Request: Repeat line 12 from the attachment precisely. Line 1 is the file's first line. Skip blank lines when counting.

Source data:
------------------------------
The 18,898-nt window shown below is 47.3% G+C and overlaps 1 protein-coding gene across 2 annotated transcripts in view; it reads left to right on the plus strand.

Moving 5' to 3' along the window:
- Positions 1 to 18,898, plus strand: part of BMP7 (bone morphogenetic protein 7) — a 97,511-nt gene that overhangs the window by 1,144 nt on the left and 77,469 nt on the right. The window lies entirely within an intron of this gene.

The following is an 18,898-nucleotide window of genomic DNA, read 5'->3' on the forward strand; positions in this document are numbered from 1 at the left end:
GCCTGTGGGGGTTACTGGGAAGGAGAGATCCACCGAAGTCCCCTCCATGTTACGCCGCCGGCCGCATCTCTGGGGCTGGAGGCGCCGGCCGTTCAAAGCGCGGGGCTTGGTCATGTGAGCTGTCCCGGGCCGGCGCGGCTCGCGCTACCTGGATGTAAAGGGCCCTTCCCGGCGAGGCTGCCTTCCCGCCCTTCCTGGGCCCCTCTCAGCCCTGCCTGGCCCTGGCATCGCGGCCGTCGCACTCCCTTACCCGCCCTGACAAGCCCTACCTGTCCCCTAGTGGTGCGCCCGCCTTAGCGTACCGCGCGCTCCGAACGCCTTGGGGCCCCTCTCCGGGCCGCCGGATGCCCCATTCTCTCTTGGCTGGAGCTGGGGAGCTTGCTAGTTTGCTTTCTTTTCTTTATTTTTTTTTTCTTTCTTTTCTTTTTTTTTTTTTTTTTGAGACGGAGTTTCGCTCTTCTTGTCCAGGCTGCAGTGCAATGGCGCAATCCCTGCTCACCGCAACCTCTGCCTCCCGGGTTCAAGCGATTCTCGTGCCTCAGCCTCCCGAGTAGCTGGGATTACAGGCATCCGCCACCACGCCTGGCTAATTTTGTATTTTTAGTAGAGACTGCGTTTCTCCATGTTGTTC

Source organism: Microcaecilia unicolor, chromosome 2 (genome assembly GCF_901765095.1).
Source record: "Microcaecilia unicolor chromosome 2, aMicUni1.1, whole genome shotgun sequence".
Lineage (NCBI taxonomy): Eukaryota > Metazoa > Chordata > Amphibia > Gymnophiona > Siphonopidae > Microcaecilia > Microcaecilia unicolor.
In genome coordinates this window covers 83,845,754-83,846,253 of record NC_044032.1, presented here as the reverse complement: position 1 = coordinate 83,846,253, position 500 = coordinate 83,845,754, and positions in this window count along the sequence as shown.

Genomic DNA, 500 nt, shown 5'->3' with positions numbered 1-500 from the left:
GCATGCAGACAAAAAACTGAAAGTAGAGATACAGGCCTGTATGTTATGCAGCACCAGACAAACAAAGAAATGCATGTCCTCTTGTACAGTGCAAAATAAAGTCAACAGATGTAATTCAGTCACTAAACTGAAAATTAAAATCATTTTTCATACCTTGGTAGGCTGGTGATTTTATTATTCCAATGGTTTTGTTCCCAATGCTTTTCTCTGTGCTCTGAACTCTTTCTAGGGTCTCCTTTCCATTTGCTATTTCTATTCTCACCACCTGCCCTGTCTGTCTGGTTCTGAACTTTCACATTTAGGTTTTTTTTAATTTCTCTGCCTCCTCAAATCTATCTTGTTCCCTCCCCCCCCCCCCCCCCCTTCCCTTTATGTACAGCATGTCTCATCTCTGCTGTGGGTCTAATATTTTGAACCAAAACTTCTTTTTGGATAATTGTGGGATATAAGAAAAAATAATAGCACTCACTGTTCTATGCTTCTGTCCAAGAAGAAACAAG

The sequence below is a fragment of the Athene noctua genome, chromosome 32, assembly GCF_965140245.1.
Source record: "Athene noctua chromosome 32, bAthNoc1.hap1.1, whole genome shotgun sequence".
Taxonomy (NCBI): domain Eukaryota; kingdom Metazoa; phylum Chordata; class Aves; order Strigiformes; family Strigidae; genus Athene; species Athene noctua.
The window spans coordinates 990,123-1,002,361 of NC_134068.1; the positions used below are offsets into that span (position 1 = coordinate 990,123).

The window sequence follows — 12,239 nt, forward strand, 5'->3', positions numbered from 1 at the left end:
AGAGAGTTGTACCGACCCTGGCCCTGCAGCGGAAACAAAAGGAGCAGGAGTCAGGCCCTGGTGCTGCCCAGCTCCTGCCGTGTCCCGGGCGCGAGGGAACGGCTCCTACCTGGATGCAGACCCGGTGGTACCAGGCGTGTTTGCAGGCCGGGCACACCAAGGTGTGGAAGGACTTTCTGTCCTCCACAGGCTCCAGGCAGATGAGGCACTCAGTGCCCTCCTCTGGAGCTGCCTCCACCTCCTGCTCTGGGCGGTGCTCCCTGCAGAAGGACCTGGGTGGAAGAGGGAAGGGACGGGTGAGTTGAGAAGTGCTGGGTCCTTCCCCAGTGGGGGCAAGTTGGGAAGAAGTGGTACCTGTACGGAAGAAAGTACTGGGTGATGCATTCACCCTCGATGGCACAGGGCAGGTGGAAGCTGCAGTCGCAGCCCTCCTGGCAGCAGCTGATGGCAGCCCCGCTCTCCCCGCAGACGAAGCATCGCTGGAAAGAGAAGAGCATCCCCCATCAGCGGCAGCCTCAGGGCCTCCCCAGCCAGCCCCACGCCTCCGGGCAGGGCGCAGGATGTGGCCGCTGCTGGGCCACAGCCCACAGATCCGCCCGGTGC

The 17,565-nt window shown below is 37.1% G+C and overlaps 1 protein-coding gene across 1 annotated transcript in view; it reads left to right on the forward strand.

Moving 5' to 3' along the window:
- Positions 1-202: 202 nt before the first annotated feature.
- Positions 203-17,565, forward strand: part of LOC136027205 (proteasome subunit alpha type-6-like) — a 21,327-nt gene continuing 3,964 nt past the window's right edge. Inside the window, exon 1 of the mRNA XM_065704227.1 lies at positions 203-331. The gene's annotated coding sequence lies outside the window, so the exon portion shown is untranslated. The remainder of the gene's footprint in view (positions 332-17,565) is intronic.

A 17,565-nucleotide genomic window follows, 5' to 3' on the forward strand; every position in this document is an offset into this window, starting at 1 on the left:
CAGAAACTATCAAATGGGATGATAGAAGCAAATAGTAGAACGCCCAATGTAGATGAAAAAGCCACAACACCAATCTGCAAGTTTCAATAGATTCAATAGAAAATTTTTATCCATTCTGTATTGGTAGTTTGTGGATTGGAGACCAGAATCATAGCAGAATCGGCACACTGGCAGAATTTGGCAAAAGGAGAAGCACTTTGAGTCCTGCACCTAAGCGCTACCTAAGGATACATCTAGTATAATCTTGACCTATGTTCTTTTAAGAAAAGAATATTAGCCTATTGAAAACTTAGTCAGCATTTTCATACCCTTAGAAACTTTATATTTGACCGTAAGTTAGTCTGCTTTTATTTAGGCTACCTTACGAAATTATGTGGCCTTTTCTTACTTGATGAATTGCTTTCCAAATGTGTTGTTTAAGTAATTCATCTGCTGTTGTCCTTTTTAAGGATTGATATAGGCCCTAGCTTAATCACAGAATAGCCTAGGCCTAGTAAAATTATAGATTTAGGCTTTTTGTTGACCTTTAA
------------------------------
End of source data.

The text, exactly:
The sequence below is a fragment of the Athene noctua genome, chromosome 32, assembly GCF_965140245.1.